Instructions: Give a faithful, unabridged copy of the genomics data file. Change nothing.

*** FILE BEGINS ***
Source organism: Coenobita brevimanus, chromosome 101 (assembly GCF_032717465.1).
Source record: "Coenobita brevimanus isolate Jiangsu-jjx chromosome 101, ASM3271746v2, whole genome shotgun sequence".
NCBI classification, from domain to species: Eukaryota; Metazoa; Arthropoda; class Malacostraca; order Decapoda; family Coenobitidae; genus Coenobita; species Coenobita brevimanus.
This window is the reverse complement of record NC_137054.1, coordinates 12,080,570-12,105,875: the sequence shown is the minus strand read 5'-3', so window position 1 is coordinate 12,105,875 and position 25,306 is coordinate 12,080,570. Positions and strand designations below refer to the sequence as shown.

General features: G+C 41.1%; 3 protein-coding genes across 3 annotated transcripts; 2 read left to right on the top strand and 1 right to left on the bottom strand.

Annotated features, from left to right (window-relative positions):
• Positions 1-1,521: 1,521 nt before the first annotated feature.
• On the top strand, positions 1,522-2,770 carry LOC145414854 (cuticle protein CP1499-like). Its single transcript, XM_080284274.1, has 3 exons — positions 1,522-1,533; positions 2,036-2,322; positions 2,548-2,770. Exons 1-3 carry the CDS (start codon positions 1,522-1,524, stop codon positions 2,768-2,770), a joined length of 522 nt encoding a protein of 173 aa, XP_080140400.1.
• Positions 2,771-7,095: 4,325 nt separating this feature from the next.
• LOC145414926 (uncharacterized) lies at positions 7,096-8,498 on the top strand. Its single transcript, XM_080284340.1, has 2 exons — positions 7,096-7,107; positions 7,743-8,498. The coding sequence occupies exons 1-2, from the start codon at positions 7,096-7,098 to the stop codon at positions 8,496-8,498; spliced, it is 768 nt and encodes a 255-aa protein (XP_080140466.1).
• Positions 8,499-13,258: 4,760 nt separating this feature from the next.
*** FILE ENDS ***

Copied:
Source organism: Coenobita brevimanus, chromosome 101 (assembly GCF_032717465.1).
Source record: "Coenobita brevimanus isolate Jiangsu-jjx chromosome 101, ASM3271746v2, whole genome shotgun sequence".
NCBI classification, from domain to species: Eukaryota; Metazoa; Arthropoda; class Malacostraca; order Decapoda; family Coenobitidae; genus Coenobita; species Coenobita brevimanus.
This window is the reverse complement of record NC_137054.1, coordinates 12,080,570-12,105,875: the sequence shown is the minus strand read 5'-3', so window position 1 is coordinate 12,105,875 and position 25,306 is coordinate 12,080,570. Positions and strand designations below refer to the sequence as shown.

General features: G+C 41.1%; 3 protein-coding genes across 3 annotated transcripts; 2 read left to right on the top strand and 1 right to left on the bottom strand.

Annotated features, from left to right (window-relative positions):
• Positions 1-1,521: 1,521 nt before the first annotated feature.
• On the top strand, positions 1,522-2,770 carry LOC145414854 (cuticle protein CP1499-like). Its single transcript, XM_080284274.1, has 3 exons — positions 1,522-1,533; positions 2,036-2,322; positions 2,548-2,770. Exons 1-3 carry the CDS (start codon positions 1,522-1,524, stop codon positions 2,768-2,770), a joined length of 522 nt encoding a protein of 173 aa, XP_080140400.1.
• Positions 2,771-7,095: 4,325 nt separating this feature from the next.
• LOC145414926 (uncharacterized) lies at positions 7,096-8,498 on the top strand. Its single transcript, XM_080284340.1, has 2 exons — positions 7,096-7,107; positions 7,743-8,498. The coding sequence occupies exons 1-2, from the start codon at positions 7,096-7,098 to the stop codon at positions 8,496-8,498; spliced, it is 768 nt and encodes a 255-aa protein (XP_080140466.1).
• Positions 8,499-13,258: 4,760 nt separating this feature from the next.